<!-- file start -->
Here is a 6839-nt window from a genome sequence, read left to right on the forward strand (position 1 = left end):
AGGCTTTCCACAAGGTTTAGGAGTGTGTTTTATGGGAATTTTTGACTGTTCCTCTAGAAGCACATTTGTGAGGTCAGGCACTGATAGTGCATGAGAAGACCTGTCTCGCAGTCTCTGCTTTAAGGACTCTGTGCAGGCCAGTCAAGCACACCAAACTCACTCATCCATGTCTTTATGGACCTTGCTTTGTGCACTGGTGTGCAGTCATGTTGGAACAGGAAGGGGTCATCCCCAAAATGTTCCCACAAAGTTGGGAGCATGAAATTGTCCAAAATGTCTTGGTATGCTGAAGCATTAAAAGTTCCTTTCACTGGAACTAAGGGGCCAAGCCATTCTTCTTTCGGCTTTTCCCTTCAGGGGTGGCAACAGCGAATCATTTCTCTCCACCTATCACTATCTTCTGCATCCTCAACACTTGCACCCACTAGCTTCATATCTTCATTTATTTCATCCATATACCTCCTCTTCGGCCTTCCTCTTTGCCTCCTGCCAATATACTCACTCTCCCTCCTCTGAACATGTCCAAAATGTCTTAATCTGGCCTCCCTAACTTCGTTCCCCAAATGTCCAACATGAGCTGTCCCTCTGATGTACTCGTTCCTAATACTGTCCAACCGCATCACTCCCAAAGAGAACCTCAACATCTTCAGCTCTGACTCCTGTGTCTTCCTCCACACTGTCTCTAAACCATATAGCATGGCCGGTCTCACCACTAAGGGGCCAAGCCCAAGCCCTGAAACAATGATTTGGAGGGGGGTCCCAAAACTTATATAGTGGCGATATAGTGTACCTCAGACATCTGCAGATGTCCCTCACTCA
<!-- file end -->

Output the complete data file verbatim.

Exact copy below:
Here is a 6839-nt window from a genome sequence, read left to right on the forward strand (position 1 = left end):
AGGCTTTCCACAAGGTTTAGGAGTGTGTTTTATGGGAATTTTTGACTGTTCCTCTAGAAGCACATTTGTGAGGTCAGGCACTGATAGTGCATGAGAAGACCTGTCTCGCAGTCTCTGCTTTAAGGACTCTGTGCAGGCCAGTCAAGCACACCAAACTCACTCATCCATGTCTTTATGGACCTTGCTTTGTGCACTGGTGTGCAGTCATGTTGGAACAGGAAGGGGTCATCCCCAAAATGTTCCCACAAAGTTGGGAGCATGAAATTGTCCAAAATGTCTTGGTATGCTGAAGCATTAAAAGTTCCTTTCACTGGAACTAAGGGGCCAAGCCATTCTTCTTTCGGCTTTTCCCTTCAGGGGTGGCAACAGCGAATCATTTCTCTCCACCTATCACTATCTTCTGCATCCTCAACACTTGCACCCACTAGCTTCATATCTTCATTTATTTCATCCATATACCTCCTCTTCGGCCTTCCTCTTTGCCTCCTGCCAATATACTCACTCTCCCTCCTCTGAACATGTCCAAAATGTCTTAATCTGGCCTCCCTAACTTCGTTCCCCAAATGTCCAACATGAGCTGTCCCTCTGATGTACTCGTTCCTAATACTGTCCAACCGCATCACTCCCAAAGAGAACCTCAACATCTTCAGCTCTGACTCCTGTGTCTTCCTCCACACTGTCTCTAAACCATATAGCATGGCCGGTCTCACCACTAAGGGGCCAAGCCCAAGCCCTGAAACAATGATTTGGAGGGGGGTCCCAAAACTTATATAGTGGCGATATAGTGTACCTCAGACATCTGCAGATGTCCCTCACTCA